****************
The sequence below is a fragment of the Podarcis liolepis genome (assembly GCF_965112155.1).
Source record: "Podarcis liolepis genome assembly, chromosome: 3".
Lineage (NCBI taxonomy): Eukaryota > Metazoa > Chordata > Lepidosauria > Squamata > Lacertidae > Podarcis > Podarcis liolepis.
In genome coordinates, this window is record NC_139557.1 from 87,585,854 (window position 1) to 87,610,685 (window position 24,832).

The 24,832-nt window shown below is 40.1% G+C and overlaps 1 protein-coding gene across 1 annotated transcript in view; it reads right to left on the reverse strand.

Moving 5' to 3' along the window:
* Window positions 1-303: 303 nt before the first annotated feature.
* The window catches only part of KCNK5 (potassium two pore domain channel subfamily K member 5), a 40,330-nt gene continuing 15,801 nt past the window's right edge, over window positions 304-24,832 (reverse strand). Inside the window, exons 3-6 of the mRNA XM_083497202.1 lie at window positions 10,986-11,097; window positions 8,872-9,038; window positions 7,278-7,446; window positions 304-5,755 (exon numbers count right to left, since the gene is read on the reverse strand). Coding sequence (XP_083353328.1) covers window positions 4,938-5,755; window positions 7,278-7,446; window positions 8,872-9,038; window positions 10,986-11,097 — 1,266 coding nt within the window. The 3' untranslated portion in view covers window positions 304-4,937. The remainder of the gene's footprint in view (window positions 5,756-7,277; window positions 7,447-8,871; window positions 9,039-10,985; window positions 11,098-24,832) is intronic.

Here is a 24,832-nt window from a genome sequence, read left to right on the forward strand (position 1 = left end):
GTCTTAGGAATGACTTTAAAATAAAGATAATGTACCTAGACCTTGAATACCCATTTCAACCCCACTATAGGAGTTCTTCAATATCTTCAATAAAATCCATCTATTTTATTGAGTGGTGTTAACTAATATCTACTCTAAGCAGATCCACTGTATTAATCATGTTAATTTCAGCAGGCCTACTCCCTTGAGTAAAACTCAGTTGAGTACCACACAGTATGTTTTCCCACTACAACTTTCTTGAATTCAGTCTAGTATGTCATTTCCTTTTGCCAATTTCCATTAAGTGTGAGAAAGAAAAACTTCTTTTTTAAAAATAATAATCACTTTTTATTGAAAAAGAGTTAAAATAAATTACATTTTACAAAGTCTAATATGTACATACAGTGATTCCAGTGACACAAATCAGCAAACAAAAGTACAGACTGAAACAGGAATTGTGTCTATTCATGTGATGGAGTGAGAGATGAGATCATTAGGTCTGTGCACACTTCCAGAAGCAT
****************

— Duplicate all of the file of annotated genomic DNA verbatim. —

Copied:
The sequence below is a fragment of the Podarcis liolepis genome (assembly GCF_965112155.1).
Source record: "Podarcis liolepis genome assembly, chromosome: 3".
Lineage (NCBI taxonomy): Eukaryota > Metazoa > Chordata > Lepidosauria > Squamata > Lacertidae > Podarcis > Podarcis liolepis.
In genome coordinates, this window is record NC_139557.1 from 87,585,854 (window position 1) to 87,610,685 (window position 24,832).

The 24,832-nt window shown below is 40.1% G+C and overlaps 1 protein-coding gene across 1 annotated transcript in view; it reads right to left on the reverse strand.

Moving 5' to 3' along the window:
* Window positions 1-303: 303 nt before the first annotated feature.
* The window catches only part of KCNK5 (potassium two pore domain channel subfamily K member 5), a 40,330-nt gene continuing 15,801 nt past the window's right edge, over window positions 304-24,832 (reverse strand). Inside the window, exons 3-6 of the mRNA XM_083497202.1 lie at window positions 10,986-11,097; window positions 8,872-9,038; window positions 7,278-7,446; window positions 304-5,755 (exon numbers count right to left, since the gene is read on the reverse strand). Coding sequence (XP_083353328.1) covers window positions 4,938-5,755; window positions 7,278-7,446; window positions 8,872-9,038; window positions 10,986-11,097 — 1,266 coding nt within the window. The 3' untranslated portion in view covers window positions 304-4,937. The remainder of the gene's footprint in view (window positions 5,756-7,277; window positions 7,447-8,871; window positions 9,039-10,985; window positions 11,098-24,832) is intronic.

Here is a 24,832-nt window from a genome sequence, read left to right on the forward strand (position 1 = left end):
GTCTTAGGAATGACTTTAAAATAAAGATAATGTACCTAGACCTTGAATACCCATTTCAACCCCACTATAGGAGTTCTTCAATATCTTCAATAAAATCCATCTATTTTATTGAGTGGTGTTAACTAATATCTACTCTAAGCAGATCCACTGTATTAATCATGTTAATTTCAGCAGGCCTACTCCCTTGAGTAAAACTCAGTTGAGTACCACACAGTATGTTTTCCCACTACAACTTTCTTGAATTCAGTCTAGTATGTCATTTCCTTTTGCCAATTTCCATTAAGTGTGAGAAAGAAAAACTTCTTTTTTAAAAATAATAATCACTTTTTATTGAAAAAGAGTTAAAATAAATTACATTTTACAAAGTCTAATATGTACATACAGTGATTCCAGTGACACAAATCAGCAAACAAAAGTACAGACTGAAACAGGAATTGTGTCTATTCATGTGATGGAGTGAGAGATGAGATCATTAGGTCTGTGCACACTTCCAGAAGCAT